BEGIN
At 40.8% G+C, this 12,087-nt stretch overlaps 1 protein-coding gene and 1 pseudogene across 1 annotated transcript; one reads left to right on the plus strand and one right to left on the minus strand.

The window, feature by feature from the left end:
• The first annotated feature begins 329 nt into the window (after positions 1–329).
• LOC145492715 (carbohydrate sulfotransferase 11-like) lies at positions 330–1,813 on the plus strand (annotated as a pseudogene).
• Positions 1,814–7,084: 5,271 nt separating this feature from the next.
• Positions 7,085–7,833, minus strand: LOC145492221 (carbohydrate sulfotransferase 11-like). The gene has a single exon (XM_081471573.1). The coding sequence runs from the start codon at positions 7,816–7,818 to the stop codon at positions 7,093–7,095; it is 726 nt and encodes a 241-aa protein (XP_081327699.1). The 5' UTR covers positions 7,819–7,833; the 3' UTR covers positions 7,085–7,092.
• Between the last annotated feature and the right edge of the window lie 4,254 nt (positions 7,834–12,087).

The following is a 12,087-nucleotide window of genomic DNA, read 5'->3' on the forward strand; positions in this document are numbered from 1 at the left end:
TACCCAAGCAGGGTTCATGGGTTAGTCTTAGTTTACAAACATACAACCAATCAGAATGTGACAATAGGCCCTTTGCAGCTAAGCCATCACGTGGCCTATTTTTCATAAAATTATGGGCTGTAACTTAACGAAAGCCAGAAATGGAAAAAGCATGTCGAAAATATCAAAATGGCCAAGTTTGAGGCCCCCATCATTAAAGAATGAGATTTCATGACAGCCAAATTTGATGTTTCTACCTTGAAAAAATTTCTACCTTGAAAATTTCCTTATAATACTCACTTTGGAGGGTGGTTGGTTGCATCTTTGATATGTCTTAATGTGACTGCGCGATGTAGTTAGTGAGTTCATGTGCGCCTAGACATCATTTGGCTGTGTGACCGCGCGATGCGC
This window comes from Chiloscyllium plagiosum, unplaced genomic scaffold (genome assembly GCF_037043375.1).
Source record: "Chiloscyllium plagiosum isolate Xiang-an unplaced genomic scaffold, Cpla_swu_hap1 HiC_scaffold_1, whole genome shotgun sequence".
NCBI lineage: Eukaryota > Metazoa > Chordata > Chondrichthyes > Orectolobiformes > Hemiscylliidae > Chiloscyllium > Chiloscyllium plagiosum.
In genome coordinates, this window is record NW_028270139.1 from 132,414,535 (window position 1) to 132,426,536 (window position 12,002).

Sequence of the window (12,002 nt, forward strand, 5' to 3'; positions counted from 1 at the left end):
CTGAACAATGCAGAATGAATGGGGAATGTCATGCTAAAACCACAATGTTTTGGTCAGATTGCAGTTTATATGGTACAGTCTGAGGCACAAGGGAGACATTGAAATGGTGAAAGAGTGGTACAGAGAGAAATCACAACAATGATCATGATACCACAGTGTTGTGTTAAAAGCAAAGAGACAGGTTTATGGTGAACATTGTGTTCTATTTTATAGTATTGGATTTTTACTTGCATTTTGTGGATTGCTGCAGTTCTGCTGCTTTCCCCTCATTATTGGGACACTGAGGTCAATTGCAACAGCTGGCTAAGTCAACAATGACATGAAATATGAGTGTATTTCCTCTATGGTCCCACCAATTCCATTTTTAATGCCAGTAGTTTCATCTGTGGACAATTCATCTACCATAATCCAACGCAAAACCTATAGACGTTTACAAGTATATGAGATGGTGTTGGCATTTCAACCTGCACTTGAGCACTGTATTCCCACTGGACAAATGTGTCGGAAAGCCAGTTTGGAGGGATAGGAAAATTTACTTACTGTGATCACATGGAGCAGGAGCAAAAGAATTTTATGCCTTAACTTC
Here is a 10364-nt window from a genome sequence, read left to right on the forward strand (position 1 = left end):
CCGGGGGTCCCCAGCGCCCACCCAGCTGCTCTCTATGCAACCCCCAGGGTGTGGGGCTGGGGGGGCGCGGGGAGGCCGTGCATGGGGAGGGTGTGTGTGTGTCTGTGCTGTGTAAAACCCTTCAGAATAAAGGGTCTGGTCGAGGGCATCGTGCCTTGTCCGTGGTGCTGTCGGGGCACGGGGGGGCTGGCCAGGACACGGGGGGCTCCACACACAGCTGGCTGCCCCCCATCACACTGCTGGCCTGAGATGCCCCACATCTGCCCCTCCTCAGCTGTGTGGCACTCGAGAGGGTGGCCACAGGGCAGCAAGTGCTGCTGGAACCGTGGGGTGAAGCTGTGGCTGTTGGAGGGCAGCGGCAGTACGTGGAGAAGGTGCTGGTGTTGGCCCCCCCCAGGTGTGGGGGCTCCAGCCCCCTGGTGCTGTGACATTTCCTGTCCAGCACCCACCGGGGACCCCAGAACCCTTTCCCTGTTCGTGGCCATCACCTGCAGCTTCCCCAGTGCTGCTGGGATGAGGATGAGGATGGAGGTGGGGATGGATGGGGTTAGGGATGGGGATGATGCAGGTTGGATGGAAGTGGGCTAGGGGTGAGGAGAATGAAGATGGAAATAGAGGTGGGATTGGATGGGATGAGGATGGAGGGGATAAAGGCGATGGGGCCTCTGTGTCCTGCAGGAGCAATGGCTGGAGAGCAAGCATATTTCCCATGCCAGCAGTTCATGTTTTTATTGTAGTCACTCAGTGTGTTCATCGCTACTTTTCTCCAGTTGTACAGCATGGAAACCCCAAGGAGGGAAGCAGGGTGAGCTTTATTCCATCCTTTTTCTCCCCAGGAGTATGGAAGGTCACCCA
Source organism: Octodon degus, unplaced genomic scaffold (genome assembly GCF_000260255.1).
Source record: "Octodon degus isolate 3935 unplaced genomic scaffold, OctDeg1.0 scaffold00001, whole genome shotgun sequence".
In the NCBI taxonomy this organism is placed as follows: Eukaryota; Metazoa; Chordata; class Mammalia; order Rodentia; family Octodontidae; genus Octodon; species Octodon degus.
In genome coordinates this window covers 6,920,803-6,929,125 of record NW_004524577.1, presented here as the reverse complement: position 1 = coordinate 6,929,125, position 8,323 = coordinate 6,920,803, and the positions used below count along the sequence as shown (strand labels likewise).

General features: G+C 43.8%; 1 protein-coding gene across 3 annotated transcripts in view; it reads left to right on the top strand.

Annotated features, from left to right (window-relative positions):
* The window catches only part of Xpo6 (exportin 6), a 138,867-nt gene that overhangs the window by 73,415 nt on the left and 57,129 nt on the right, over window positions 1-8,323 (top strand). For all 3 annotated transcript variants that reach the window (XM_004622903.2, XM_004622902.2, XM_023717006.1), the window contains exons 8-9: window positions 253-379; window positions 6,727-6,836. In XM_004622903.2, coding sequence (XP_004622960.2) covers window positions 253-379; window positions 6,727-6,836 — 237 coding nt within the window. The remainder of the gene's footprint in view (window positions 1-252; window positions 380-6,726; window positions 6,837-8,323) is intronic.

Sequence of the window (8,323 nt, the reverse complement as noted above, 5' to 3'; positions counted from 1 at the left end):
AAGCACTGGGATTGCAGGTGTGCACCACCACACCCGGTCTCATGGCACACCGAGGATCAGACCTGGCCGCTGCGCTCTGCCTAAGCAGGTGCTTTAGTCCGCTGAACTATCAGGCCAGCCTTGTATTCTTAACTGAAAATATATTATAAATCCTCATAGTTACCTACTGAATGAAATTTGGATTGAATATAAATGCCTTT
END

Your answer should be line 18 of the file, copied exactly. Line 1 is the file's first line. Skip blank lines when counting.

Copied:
Source organism: Octodon degus, unplaced genomic scaffold (genome assembly GCF_000260255.1).